Soft interfaces and materials with freeze-tolerant and ice resistant properties are irreplaceable in life and materials science including engineering applications. Examples include cryopreservation, ice-templating, and robustness in functional coatings. Current advanced anti-icing strategies based on hydrophilic and hydrophobic materials exist but have intrinsic disadvantages, which limit their applicability.[1-3]
Our group aims to develop amphiphilic materials combining advantages of different ice preventing strategies such as supressing of freezing point using colligative properties or kinetic inhibition as well as de-icing strategies using low surfaces energy components. Specifically, we aim at the understanding of molecular origins of ice nucleation and formation at chemically heterogeneous interfaces and their correlation to macroscopic ice adhesion. Ice formation from supercooled water drops is initiated by nucleation when the size of an ice embryo reaches a critical value. The lack of controlling the inception of heterogeneous nucleation and the rate of solidification, which depend on the properties of the substrate, temperature, and impact parameters of the liquid drop, poses a very serious challenge to the design of effective ice-preventing materials. In this exploratory experimental study, we show how a significant nucleation delay during impact of supercooled water drops can be achieved by tuning the properties of the substrate and, specifically, by introducing chemical and topographical heterogeneities on the surfaces formed by a mixture of either polymer-coated hydrophilic and hydrophobic particles or Janus particles.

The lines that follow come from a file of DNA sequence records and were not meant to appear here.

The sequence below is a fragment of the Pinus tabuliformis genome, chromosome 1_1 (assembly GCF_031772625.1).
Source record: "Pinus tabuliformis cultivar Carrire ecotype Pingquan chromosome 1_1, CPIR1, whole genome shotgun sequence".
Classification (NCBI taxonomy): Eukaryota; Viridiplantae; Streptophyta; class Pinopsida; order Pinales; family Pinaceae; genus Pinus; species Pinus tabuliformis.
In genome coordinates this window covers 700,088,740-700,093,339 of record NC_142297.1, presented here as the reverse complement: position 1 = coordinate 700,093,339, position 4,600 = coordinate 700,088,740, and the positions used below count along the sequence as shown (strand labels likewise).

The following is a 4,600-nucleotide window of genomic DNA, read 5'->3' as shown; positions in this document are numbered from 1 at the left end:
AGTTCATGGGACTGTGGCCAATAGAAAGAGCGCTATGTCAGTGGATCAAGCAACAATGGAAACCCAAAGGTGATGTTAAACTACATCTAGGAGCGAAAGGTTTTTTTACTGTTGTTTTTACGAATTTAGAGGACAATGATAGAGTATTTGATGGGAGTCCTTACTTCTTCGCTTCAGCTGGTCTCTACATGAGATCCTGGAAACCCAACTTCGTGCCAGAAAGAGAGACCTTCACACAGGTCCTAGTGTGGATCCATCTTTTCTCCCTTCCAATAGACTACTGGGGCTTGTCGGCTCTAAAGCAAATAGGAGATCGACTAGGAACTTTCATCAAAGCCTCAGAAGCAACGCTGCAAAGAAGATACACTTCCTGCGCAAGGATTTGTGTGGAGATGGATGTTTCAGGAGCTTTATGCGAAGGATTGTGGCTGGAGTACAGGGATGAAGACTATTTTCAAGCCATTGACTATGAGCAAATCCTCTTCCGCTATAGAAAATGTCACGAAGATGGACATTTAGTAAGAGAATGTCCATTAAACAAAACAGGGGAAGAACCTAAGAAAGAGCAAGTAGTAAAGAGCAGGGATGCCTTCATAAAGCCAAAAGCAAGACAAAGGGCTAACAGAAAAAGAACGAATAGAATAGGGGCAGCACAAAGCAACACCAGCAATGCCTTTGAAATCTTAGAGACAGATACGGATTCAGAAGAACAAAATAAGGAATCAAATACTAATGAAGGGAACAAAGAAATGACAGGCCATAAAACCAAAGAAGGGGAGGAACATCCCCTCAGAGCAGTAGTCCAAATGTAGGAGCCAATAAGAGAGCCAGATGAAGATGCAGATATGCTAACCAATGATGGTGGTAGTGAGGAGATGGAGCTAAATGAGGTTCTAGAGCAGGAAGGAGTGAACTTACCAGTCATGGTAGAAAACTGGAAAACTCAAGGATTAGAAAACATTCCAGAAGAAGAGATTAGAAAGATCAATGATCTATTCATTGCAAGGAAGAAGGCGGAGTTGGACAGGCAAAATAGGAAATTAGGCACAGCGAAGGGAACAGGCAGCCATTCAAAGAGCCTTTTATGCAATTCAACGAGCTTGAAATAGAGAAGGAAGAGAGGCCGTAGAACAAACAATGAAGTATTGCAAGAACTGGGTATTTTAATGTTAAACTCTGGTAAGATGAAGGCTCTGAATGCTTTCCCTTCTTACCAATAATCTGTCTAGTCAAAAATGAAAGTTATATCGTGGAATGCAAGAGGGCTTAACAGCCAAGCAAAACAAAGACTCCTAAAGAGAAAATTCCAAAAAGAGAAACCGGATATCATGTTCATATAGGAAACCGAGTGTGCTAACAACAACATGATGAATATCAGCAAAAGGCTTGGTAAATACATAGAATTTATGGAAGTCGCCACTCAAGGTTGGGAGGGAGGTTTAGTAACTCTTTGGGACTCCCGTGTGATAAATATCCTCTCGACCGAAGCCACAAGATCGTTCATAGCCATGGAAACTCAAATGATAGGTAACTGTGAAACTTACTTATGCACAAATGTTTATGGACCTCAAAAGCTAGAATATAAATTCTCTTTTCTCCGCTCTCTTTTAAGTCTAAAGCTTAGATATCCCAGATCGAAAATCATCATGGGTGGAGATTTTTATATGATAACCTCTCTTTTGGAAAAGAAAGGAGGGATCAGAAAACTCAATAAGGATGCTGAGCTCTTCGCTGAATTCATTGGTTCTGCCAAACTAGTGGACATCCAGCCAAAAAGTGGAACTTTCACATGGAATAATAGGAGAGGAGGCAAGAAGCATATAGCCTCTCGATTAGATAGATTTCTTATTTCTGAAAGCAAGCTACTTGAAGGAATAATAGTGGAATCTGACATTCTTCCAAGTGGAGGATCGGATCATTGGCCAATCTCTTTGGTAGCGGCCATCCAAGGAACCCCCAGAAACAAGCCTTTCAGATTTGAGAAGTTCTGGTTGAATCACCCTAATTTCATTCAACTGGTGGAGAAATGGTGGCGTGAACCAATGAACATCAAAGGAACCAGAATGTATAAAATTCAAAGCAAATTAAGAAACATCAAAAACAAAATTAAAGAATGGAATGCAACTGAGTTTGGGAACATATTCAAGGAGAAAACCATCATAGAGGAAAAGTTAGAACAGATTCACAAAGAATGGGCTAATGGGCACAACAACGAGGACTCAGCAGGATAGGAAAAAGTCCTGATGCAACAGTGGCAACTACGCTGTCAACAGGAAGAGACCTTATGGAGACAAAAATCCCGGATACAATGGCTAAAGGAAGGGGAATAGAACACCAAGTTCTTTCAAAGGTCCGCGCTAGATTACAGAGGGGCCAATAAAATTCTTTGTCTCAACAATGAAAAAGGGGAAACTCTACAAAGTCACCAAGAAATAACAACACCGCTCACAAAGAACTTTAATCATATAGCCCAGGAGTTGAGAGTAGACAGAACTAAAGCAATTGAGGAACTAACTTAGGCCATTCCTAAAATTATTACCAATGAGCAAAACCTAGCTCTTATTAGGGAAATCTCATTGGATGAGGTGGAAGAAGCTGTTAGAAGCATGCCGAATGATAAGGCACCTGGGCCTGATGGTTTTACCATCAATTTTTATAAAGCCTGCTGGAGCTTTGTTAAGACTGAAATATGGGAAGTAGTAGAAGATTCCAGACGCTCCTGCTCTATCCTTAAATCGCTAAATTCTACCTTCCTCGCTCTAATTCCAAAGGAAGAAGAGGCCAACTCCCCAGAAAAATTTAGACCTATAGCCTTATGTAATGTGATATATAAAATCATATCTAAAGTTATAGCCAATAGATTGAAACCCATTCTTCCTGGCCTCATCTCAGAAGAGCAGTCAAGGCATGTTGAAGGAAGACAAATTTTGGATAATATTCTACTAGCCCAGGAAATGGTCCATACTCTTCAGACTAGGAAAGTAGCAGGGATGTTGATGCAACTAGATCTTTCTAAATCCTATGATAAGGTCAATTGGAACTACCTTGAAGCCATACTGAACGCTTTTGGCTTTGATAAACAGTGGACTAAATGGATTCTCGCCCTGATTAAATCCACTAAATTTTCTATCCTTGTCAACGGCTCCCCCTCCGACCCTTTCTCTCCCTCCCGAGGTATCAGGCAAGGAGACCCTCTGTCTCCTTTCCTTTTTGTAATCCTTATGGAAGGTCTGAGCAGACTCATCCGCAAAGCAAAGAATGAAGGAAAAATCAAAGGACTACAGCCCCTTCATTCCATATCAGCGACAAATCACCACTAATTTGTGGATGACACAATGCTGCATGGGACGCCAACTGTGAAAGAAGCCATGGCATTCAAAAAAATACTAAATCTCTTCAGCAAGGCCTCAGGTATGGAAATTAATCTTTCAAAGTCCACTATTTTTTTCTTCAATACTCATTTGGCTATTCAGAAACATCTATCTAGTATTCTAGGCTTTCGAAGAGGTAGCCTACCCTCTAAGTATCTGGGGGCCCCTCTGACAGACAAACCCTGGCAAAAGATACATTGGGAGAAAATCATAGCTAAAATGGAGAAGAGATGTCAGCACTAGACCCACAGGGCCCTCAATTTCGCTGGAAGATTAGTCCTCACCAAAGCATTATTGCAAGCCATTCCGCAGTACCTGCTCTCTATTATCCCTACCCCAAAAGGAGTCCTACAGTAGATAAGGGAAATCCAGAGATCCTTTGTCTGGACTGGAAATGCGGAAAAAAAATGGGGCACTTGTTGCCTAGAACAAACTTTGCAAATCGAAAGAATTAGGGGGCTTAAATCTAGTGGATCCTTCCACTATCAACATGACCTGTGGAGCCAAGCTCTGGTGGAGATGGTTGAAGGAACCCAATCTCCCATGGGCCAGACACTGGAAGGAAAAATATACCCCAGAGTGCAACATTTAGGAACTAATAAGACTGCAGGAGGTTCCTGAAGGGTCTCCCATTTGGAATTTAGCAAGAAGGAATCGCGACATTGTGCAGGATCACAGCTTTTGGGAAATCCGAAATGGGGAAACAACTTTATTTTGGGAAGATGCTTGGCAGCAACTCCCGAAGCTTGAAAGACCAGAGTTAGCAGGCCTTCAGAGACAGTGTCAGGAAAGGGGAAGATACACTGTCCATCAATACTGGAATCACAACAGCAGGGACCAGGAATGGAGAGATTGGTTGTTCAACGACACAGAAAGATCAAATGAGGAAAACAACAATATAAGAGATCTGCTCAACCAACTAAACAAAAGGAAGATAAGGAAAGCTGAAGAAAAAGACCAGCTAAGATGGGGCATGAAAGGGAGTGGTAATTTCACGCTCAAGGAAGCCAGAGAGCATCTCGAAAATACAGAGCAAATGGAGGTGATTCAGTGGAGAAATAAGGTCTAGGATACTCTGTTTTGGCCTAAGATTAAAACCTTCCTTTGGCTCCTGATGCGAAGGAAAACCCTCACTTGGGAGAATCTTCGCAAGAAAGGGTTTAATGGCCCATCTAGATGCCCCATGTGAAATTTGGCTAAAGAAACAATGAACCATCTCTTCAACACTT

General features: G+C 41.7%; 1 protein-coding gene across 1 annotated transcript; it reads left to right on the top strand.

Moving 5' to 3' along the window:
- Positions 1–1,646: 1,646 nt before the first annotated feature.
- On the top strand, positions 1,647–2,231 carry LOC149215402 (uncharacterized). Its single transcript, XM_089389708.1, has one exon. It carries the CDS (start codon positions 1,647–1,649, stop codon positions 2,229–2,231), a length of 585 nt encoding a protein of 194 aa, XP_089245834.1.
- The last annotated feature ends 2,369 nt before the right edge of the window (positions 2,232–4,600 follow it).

Kirillova, A., Marschelke, C., and Synytska, A. ACS Appl. Mater. Interfaces, 2019, 11, 10, 9643.
 Kirillova, A., Ionov, L., Roisman, I., and Synytska, A. Chem. Mater. 2016 28, 19, 6995.
 Schwarzer, M., Otto, T., Schremb, M., Marschelke, C., Tee, H., Wurm, F., Roisman, I., Tropea, C., and Synytska, A. Chem. Mater. 2019, 31, 112.